That said, most EU expenditure on Bulgaria and Romania has been provisionally agreed for 2007–10, assuming that accession takes place on 1 January 2007. That will total approximately €15 billion over the next three years. Of that, roughly €5.5 billion will be devoted to agriculture-related spending and approximately €8 billion to structural funds. I stress that those are indicative figures. Of course, that is a significant amount of money by any standard.

However, as hon. Members will know, most of the costs of accession are borne by the new member states and the objective is to ensure that, over time, net recipients start to contribute to the EU budget. Spain   and Ireland are good examples of that. Of the newcomers, Slovenia and Cyprus's purchasing power in terms of GDP per capita overtook that of Portugal this year.

Let me consider clause 2. Under the terms of the   accession treaty, the UK has the ability to decide the level of access it offers Bulgarian and Romanian
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workers up to a maximum of seven years after accession. Clause 2 gives the Government wide flexibility in deciding that. With accession more than a year—possibly two years—away, it is simply too early to decide what the level of access should be. We may want   to continue the current work permit scheme. Conversely, we may decide to offer more lightly regulated access, along similar lines to that given to workers of the eight central and eastern European countries that joined in the 2004 enlargement.

Keith Vaz (Leicester, East) (Lab): I urge my right hon.   Friend to adopt the same practice as our Government used in the previous enlargement. He will remember the hysteria on the Conservative Benches, with predictions of all these Poles and Lithuanians coming into the country to take our jobs and our women and go on benefits. That never happened. Those people make a huge contribution to our economy. I say to my right hon. Friend, please do not leave it too late—we left it very late last time. Let us take a firm course of action and show the rest of the EU what we mean by leadership.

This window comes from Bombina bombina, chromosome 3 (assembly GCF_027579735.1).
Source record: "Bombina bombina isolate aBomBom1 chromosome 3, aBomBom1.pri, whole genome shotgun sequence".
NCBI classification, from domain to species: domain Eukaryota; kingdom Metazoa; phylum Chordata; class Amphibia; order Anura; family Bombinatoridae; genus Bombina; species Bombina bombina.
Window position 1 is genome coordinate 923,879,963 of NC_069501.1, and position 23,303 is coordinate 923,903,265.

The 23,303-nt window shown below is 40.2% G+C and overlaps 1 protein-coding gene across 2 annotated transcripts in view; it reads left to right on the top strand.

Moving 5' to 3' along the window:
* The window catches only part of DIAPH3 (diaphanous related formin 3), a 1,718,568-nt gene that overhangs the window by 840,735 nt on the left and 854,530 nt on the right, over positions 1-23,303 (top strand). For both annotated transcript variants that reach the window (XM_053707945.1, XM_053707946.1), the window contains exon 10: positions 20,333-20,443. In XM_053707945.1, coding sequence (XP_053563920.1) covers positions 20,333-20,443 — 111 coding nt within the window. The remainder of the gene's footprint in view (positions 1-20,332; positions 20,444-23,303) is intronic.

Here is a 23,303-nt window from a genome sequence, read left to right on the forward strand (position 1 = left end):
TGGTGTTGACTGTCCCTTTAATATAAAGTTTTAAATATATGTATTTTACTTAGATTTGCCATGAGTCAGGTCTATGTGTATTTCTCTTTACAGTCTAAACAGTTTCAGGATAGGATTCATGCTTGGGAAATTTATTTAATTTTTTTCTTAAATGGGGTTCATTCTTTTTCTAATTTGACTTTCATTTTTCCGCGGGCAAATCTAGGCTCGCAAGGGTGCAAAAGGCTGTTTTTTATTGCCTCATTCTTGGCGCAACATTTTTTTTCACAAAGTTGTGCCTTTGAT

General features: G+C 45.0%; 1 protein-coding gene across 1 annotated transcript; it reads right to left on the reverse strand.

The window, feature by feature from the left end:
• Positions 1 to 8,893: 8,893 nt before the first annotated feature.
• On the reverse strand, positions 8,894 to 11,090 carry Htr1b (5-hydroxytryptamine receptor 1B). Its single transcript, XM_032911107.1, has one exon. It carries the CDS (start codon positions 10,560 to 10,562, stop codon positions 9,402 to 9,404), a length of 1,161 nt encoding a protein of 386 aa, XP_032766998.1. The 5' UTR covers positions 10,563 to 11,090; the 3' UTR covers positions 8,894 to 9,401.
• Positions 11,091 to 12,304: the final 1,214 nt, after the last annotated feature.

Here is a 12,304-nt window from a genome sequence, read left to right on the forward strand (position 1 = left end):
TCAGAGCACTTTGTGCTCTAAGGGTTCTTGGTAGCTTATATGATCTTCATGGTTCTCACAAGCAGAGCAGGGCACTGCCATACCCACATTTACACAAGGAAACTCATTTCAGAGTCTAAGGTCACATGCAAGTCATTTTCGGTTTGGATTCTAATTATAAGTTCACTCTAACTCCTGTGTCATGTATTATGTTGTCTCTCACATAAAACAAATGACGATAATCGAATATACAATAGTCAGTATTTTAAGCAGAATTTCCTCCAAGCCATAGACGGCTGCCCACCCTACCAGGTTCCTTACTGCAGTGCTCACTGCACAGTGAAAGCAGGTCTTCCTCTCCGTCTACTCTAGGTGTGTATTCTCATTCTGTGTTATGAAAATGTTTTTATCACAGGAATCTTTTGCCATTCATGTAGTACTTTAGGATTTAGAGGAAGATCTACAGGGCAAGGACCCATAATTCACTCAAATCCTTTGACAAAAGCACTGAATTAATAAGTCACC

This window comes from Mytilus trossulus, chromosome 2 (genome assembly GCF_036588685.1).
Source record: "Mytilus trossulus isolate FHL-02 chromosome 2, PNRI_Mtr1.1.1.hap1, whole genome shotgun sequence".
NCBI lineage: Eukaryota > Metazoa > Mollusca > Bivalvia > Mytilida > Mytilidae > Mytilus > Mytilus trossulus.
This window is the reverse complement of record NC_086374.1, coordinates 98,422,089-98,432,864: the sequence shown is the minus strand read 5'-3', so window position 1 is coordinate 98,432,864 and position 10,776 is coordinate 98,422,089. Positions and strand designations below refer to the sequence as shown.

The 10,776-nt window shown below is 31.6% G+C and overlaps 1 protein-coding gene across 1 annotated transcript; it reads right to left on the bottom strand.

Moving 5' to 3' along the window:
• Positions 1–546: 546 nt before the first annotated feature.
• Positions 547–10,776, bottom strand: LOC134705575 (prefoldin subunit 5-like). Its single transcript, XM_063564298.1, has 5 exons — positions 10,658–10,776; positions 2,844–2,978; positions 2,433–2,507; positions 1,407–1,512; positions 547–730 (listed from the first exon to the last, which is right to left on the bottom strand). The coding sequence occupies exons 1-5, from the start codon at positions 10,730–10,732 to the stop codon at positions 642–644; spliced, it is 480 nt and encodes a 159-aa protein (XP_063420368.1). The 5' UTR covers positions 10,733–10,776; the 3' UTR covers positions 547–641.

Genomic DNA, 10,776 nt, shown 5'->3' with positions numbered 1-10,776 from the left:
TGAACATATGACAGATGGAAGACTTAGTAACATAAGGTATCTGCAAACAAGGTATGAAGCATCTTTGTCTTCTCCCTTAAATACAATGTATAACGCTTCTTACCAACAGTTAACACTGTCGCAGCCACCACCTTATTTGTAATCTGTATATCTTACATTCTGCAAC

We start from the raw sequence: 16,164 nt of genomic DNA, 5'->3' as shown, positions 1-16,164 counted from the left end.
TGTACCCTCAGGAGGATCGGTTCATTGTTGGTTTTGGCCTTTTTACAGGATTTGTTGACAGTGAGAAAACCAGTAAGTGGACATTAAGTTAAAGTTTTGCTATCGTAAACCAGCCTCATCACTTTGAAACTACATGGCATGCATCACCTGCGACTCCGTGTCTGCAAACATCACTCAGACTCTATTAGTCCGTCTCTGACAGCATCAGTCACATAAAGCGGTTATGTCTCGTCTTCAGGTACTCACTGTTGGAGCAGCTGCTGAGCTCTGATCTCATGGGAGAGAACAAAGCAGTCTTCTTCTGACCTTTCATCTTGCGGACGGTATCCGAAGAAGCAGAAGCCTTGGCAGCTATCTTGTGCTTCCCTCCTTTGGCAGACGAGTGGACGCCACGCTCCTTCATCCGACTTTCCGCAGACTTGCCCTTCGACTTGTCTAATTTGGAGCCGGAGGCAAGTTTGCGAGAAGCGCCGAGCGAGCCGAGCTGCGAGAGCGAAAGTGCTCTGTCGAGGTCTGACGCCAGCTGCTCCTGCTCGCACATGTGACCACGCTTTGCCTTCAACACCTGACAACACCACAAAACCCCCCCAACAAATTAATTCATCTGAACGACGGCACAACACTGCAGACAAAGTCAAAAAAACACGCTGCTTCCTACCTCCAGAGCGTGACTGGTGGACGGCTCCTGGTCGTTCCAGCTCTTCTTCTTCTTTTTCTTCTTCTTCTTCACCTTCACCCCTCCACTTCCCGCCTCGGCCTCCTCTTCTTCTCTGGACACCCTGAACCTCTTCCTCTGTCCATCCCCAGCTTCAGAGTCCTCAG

Mr. Alexander: As my hon. Friend suggests, we showed considerable bravery at the time of the previous accession. I believe that subsequent events have justified that. I listened with interest to my colleague the Minister for Immigration, Citizenship and Nationality when he discussed the matter on the "Today" programme this week. He made it clear that, on the basis of the recent figures that were published in June, the individuals in question have not been a profound burden on the UK welfare state or the taxpayer. Many have made a significant and valuable contribution to the dynamism of the British economy and the strength of the labour market.

The workers who come here are mostly young and do not all work in London—only 20 per cent. are based there—but choose to work throughout the UK. They make a valuable contribution to our economy and our   society. They are employed in a broad range of industries from health care to business administration to farming—industries where there would otherwise be serious gaps in our labour market. They contribute to the UK's economic growth and our tax revenues without being a burden on the state. Of course, the position can change. That is why we intend to make a decision on the amount of access we   grant Bulgarian and Romanian workers on the basis of the requirements of the labour market closer to the date of accession and after consideration of other member states' decisions. The Home Office, the Cabinet Office, the Department for Work and Pensions and the   Office of the Deputy Prime Minister will all be involved in the process.